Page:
A general categorization of “diversity” by various features is guided by the legal principles and applicable guidelines against discrimination.
While features of diversity such as age, gender or colour of the skin are often visible, it is above all the features of diversity like socio-economic background, cultural origin, religion/philosophy, family situation or chronic disease that remain invisible.
Implementing equality implies taking a look at the differences and similarities of structural discrimination in order to avoid hierarchies between various features of diversity. This requires a multidimensional understanding of diversity: individual features of diversity are not intrinsically homogeneous, nor do they appear individually only. In addition, there may be interactions between them.
The widely known – but rather static – “Four Layers of Diversity” model by Gardenswartz and Rowe (1994) provides a clear structurization of features of diversity.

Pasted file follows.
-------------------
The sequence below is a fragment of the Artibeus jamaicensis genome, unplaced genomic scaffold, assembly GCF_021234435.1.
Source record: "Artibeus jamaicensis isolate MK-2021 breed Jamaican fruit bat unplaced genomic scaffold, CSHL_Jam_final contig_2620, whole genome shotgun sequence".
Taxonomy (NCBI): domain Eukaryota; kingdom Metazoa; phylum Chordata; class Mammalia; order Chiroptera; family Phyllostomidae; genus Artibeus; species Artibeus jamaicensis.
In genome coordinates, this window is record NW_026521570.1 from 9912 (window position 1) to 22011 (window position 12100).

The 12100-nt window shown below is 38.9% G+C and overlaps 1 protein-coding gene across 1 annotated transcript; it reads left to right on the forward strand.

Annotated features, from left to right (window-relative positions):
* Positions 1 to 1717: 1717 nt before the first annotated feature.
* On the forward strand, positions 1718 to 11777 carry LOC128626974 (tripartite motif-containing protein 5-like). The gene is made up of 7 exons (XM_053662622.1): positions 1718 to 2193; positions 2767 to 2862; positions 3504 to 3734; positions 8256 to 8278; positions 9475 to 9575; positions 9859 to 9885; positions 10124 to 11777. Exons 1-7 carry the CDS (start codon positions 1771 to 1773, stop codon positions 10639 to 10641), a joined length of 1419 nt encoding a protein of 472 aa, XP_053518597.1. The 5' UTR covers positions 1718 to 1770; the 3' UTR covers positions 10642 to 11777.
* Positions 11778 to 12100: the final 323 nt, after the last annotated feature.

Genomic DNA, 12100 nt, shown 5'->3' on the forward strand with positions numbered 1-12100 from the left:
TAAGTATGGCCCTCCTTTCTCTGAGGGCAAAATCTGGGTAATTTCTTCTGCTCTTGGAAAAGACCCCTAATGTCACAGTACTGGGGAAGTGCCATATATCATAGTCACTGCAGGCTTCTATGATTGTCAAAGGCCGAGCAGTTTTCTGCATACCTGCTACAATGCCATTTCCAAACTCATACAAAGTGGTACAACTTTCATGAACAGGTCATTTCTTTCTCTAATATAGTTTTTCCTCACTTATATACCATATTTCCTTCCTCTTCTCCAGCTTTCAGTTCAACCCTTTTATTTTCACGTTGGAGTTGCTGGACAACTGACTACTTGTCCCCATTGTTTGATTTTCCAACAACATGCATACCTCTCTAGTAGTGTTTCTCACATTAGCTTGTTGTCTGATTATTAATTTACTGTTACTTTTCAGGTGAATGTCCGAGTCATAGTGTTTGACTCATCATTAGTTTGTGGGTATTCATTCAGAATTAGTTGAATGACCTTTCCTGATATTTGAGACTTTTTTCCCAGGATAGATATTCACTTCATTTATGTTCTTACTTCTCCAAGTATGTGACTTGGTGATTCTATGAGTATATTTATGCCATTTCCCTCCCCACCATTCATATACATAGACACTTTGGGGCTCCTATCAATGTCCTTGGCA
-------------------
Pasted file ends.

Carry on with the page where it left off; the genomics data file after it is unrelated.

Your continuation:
Features of diversity in the context of the university
The transfer of the “Four Layers of Diversity” to the context of the university (cf. Leicht-Scholten 2012) can be further specified as follows:
Download of the illustration (pdf)
The dimensions shown in the illustration above can be differentiated as follows:
- Internal dimension: relatively unchangeable features of diversity such as mental and physical abilities, age, colour of skin, educational background, migration background/experience, nationality (international students, gender, sexual orientation)
- External dimension: relatively changeable features of diversity such as admission to university, geographic location, taking care of children or relatives, religion/philosophy, socio-economic setting, professional experience, recreational habits, personal habits
- Organizational dimension: changeable features of diversity that determine the kind of affiliation within the university such as department/institute/academic center/faculty, guest auditor/auditing student from other universities/part-time/complementary studies, degree, doctorate, combination of subjects, study program, student employment (tutor/mentor/student assistant), module, focus of studies, phase of studies, university/subject-specific semester